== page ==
In Côte d’Ivoire and Benin Majidea fosteri flowers in August and fruits ripen about 3 months after flowering. In Côte d’Ivoire ripe fruits have also been recorded in March–May. The bluish black seeds, that have a slightly fleshy seed coat and contrast with the pinkish or red inner wall of the fruit valves, are probably dispersed by birds.
Majidea comprises only 2 species. Majidea zanguebarica Oliv., called ‘velvet seed tree’, ‘pearl of Zanzibar’ or ‘black pearl tree’ in English and ‘mgambo’, ‘mlanyuni’ or ‘kmonga’ in Swahili, is usually a medium-sized tree up to 25 m tall. It occurs in coastal Kenya and Tanzania, and in Madagascar, but is widely grown elsewhere in the tropics as an ornamental tree. It produces whitish wood that is useful for construction, furniture and utensils. In Kenya communities are involved in sustainable collection of seeds and dried fruits. Seeds are used as beads, and exported to be grown as ornamental tree in tropical and subtropical gardens. The dried fruits are very decorative and exported, especially to the United States, to be used in flower arrangements. Two subspecies are distinguished: subsp. zanguebarica found in both mainland Africa and in Madagascar, and subsp. madagascariensis (Baill.) Capuron (synonym: Majidea madagascariensis (Baill.) Radlk.) which is endemic to Madagascar, where it grows in drier conditions than subsp. zanguebarica.
In West Africa and Central Africa, Majidea fosteri mainly occurs in semi-deciduous forest. In East Africa it is confined to rainforest at 1000–1200 m altitude.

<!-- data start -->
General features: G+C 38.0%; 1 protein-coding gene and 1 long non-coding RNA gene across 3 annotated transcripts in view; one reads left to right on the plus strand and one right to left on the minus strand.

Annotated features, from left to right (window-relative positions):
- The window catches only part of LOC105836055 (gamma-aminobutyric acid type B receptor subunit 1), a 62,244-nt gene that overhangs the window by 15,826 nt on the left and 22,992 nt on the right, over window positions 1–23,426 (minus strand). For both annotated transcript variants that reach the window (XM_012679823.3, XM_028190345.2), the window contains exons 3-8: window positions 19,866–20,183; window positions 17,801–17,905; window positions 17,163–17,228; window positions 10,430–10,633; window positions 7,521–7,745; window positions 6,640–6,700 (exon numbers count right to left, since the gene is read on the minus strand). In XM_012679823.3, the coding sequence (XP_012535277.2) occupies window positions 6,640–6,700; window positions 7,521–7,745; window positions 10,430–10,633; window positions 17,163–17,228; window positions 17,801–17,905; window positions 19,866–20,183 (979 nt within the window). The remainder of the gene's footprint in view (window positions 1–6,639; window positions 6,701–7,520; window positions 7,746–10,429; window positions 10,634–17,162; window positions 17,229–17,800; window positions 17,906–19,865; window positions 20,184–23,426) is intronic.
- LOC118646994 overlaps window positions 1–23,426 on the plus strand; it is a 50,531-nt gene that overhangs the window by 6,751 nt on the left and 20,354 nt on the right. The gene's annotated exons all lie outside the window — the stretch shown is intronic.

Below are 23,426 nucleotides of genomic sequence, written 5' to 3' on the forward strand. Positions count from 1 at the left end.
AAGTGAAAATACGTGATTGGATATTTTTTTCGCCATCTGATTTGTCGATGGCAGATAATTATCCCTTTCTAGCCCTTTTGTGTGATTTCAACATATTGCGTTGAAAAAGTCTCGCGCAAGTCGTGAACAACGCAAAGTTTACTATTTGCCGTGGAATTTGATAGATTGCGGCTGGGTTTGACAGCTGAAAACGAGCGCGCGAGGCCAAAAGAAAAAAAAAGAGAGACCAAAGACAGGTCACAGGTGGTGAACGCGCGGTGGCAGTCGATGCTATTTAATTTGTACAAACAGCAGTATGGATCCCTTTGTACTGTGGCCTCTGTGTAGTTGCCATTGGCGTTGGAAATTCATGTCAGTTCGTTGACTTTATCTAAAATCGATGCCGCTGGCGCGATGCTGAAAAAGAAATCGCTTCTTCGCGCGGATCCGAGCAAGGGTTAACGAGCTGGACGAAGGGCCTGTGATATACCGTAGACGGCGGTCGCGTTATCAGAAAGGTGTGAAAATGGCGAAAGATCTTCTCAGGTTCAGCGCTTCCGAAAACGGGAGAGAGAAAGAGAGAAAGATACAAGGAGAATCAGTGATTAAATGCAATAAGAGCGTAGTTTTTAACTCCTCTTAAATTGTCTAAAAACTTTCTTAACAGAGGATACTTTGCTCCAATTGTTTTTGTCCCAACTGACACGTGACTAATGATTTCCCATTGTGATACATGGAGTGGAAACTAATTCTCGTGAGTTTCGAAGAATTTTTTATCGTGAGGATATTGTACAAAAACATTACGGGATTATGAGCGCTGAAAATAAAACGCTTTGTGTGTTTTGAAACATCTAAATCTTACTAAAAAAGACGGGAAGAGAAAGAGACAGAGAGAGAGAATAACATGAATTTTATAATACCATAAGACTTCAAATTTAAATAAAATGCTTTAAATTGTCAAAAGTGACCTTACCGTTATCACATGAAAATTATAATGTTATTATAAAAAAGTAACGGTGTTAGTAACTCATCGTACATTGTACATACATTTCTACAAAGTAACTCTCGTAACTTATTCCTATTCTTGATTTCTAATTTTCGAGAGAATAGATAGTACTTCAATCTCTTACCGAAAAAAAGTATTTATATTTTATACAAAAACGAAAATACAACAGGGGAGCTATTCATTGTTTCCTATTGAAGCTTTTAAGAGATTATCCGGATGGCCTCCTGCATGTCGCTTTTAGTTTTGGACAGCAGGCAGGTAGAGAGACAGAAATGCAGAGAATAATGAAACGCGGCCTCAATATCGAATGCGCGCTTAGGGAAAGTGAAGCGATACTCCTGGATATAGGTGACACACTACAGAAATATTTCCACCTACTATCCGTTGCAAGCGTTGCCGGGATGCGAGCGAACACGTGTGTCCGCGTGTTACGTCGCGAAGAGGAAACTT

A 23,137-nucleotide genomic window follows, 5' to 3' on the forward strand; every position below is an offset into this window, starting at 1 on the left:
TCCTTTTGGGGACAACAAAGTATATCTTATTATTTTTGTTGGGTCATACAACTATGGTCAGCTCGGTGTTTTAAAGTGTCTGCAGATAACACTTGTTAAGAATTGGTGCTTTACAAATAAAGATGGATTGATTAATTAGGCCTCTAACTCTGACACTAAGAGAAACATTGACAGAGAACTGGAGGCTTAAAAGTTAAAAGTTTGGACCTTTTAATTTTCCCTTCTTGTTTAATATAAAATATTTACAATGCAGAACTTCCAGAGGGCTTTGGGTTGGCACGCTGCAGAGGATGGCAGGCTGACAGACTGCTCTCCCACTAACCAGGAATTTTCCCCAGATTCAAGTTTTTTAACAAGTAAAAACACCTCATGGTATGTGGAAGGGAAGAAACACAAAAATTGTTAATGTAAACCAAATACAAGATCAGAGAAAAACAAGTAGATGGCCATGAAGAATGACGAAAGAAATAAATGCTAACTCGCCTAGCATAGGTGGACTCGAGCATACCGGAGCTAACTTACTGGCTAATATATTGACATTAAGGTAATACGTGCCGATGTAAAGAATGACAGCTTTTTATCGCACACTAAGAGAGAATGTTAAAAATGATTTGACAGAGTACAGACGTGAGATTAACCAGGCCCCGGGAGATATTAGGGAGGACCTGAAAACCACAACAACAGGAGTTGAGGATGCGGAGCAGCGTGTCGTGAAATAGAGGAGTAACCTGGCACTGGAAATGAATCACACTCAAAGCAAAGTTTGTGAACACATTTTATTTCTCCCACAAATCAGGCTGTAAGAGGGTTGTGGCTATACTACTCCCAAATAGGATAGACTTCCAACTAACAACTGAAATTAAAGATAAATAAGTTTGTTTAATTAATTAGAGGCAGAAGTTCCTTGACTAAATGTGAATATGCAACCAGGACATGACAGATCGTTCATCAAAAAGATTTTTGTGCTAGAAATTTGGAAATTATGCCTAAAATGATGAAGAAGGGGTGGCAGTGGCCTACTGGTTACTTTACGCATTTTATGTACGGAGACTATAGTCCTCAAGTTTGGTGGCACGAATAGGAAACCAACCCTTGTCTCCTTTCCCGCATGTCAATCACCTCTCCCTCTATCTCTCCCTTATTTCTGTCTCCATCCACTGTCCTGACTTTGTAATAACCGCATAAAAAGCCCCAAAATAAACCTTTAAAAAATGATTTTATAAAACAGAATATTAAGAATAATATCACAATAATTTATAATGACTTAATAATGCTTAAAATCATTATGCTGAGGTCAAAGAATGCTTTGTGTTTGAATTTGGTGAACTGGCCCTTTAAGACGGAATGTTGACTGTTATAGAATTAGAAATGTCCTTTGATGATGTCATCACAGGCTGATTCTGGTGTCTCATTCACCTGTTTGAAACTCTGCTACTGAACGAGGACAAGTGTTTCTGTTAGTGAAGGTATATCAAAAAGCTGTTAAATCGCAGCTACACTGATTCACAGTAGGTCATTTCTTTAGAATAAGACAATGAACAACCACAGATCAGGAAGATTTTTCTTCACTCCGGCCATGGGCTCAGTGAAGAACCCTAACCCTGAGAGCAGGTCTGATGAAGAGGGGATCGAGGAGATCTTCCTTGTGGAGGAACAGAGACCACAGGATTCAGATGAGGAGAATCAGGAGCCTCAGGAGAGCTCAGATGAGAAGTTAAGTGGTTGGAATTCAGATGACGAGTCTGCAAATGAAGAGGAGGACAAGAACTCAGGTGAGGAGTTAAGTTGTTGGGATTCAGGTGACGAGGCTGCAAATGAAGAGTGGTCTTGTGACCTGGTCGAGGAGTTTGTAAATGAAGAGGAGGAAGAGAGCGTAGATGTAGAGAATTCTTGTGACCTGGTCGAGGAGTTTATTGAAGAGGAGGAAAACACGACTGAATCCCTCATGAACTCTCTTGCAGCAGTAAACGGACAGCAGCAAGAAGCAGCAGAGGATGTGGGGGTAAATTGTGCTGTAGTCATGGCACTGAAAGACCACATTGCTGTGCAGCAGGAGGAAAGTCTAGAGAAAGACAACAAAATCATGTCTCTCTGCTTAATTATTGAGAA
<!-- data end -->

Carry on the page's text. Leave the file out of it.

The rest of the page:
There are about 1000 seeds per kg. The seeds germinate 8–15 days after sowing, with a high germination rate. In Ghana it has been reported that seedlings are often abundant in the forest understorey around mature trees. Logs have to be processed quickly after felling to prevent splitting and checking. The wood is prone to blue stain and insect attacks, and treatment with insecticide and fungicide is recommended. In Congo a bole of 15.5 m long and 90 cm in diameter yielded nearly 6.5 m³ of wood.
Genetic resources and breeding
Although Majidea fosteri is widespread, it usually does not occur abundantly. In Cameroon and Gabon it is quite rare. However, as it is not heavily exploited there seems to be no reason for concern.
At present, there are no reasons to promote Majidea fosteri for production of timber. Very little is known about growth rates, regeneration and ecological requirements, and therefore possibilities for sustainable exploitation are obscure. The interesting antifungal activity of compounds found in leaves, bark and roots warrants more research.
Major references
• Bolza, E. & Keating, W.G., 1972. African timbers: the properties, uses and characteristics of 700 species. Division of Building Research, CSIRO, Melbourne, Australia. 710 pp.
• Burkill, H.M., 2000. The useful plants of West Tropical Africa. 2nd Edition. Volume 5, Families S–Z, Addenda. Royal Botanic Gardens, Kew, Richmond, United Kingdom. 686 pp.
• Davies, F.G. & Verdcourt, B., 1998. Sapindaceae. In: Beentje, H.J. (Editor). Flora of Tropical East Africa. A.A. Balkema, Rotterdam, Netherlands. 108 pp.
• Fouarge, J. & Gérard, G., 1964. Bois du Mayumbe. Institut National pour l’Etude Agronomique du Congo (INEAC), Brussels, Belgium. 579 pp.